Occupy Wall Street Makes It A Very Merry Christmas For Medical Debtors

This holiday will be a very happy one for 44 people in upstate New York who were struggling under medical debt. The debt activism group Strike Debt has been raising funds under the name of Rolling Jubilee with the purpose of buying distressed medical debt on the secondary market, then wiping it out. Their initial goal was to raise $50,000. But that was before they went viral, with write-ups from the New York Times, Boing Boing, Fortune Magazine, and here at Addicting Info. So far, Rolling Jubilee has raised almost half a million dollars.

Most of that money is set to buy distressed medical debt next month. As a “beta version” of the plan, Strike Debt has already spent $5,000 to buy up $100,000 of such debt for those 44 people. On Sunday, the group gathered to send out notifications to those lucky people. They decided to send them in small boxes wrapped in holiday paper since many debtors receive so many unfamiliar envelopes and they don’t want these bits of good news to end up in the trash, unopened. The letter begins, “Seasons Greetings!”

We write with good news: the above referenced account has been purchased by the Rolling Jubilee Fund, a 501(c)(4) non-profit organization. The Rolling Jubilee Fund is a project of Strike Debt. The mission of this project is to buy and abolish personal debt. We believe that no one should have to go into debt for the basic things in our lives, like healthcare, housing, and education.

You no longer owe the balance of this debt. It is gone, a gift with no strings attached. You are no longer any obligation to settle this account with the original creditor, the bill collector, or anyone else.

But, as usual, there is a grinch in the mix. Yves Smith of the blog Naked Capitalism calls it “a gimmick” and insists that it hides a possible tax risk for recipients. According to Smith, forgiving the debt could count as a windfall for the debtors, possibly worsening their situation. She argues that

… by buying the debt in the first place, Strike Debt is engaging in commercial activity, and that the recipients are likely to be middle class, and therefore ineligible for tax exemption as a ‘charitable class.’ Sophisticated taxpayers get tax opinions from law firms with recognized expertise in tax matters, or ask for rulings from IRS (a non-starter here), or document their positions with heavily researched memos. Rolling Jubilee should get one of its sympathetic celebrities to write a check to a serious tax lawyer to take a proper look.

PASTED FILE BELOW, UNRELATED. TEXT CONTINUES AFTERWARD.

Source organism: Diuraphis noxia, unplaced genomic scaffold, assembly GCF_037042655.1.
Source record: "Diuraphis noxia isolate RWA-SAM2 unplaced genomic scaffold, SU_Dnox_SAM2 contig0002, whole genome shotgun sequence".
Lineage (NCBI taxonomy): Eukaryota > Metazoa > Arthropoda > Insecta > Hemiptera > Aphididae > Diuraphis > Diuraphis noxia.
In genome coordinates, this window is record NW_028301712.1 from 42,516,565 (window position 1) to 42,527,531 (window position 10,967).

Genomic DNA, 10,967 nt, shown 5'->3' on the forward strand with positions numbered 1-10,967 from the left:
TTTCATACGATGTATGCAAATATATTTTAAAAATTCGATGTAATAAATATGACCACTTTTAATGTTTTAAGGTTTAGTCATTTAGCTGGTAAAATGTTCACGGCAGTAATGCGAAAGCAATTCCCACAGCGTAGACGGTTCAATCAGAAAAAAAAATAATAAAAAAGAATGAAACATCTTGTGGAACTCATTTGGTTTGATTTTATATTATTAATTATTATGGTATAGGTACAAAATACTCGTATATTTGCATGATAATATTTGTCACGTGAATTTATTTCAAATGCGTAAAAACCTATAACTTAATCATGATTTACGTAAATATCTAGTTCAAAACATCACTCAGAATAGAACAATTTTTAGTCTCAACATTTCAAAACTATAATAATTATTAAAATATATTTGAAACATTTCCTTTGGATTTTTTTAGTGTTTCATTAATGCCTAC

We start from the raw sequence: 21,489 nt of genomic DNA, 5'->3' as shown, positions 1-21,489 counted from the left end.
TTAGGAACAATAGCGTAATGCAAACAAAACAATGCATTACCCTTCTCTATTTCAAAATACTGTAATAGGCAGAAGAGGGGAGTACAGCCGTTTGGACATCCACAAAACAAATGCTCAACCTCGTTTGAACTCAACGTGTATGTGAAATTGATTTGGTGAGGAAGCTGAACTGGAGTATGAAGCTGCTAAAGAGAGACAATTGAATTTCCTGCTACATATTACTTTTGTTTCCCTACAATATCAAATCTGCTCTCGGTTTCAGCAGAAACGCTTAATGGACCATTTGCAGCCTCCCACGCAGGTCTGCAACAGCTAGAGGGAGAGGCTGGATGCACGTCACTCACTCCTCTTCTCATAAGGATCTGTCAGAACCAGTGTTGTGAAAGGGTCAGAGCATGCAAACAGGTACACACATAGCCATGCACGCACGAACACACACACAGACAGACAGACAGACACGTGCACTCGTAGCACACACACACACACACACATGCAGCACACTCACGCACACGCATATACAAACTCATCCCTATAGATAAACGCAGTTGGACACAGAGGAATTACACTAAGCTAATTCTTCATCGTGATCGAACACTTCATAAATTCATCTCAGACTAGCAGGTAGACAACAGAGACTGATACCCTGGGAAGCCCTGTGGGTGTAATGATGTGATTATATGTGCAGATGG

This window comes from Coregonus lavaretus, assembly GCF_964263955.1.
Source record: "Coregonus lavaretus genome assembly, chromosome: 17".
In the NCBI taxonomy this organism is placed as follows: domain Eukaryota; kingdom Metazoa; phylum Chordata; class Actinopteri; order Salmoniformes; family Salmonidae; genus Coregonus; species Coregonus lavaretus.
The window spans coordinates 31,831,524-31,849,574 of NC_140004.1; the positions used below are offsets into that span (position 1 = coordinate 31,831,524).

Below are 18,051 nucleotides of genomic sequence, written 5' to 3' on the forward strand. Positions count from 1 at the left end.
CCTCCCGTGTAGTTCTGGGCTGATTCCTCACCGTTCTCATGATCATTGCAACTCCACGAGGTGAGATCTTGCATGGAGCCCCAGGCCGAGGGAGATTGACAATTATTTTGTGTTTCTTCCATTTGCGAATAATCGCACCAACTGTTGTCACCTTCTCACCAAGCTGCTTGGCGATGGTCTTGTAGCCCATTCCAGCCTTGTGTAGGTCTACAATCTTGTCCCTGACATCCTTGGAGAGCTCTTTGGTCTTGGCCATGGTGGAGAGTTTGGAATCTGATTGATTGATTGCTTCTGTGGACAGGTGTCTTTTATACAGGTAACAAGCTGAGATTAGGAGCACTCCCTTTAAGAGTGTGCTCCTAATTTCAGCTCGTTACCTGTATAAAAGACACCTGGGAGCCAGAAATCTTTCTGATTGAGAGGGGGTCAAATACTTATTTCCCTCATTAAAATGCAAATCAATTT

Rolling Jubilee has done exactly that. The tax lawyer advising the group found herself mystified by the critiques. She dismisses those concerns:

It doesn’t make a great deal of sense to me. When Habitat for Humanity is helping people build houses, someone still has to buy the lumber. It doesn’t change their tax status. The critical thing is that this is a not-for-profit organization, and it’s not engaged in trying to make money. This is focused on medical debt and people with health problems can be categorized as distressed. You don’t need to show that they’re impoverished.

Of course, the goal of buying up $10 million in distressed medical debt is a huge goal but only the tip of the iceberg in our system. But Strike Debt, which grew out of the Occupy movement, has started the ball rolling: chapters have sprung up in several cities and organizers are planning next steps to occur in conjunction with Martin Luther King’s Birthday. If you’d like to be involved, contact Rolling Jubilee.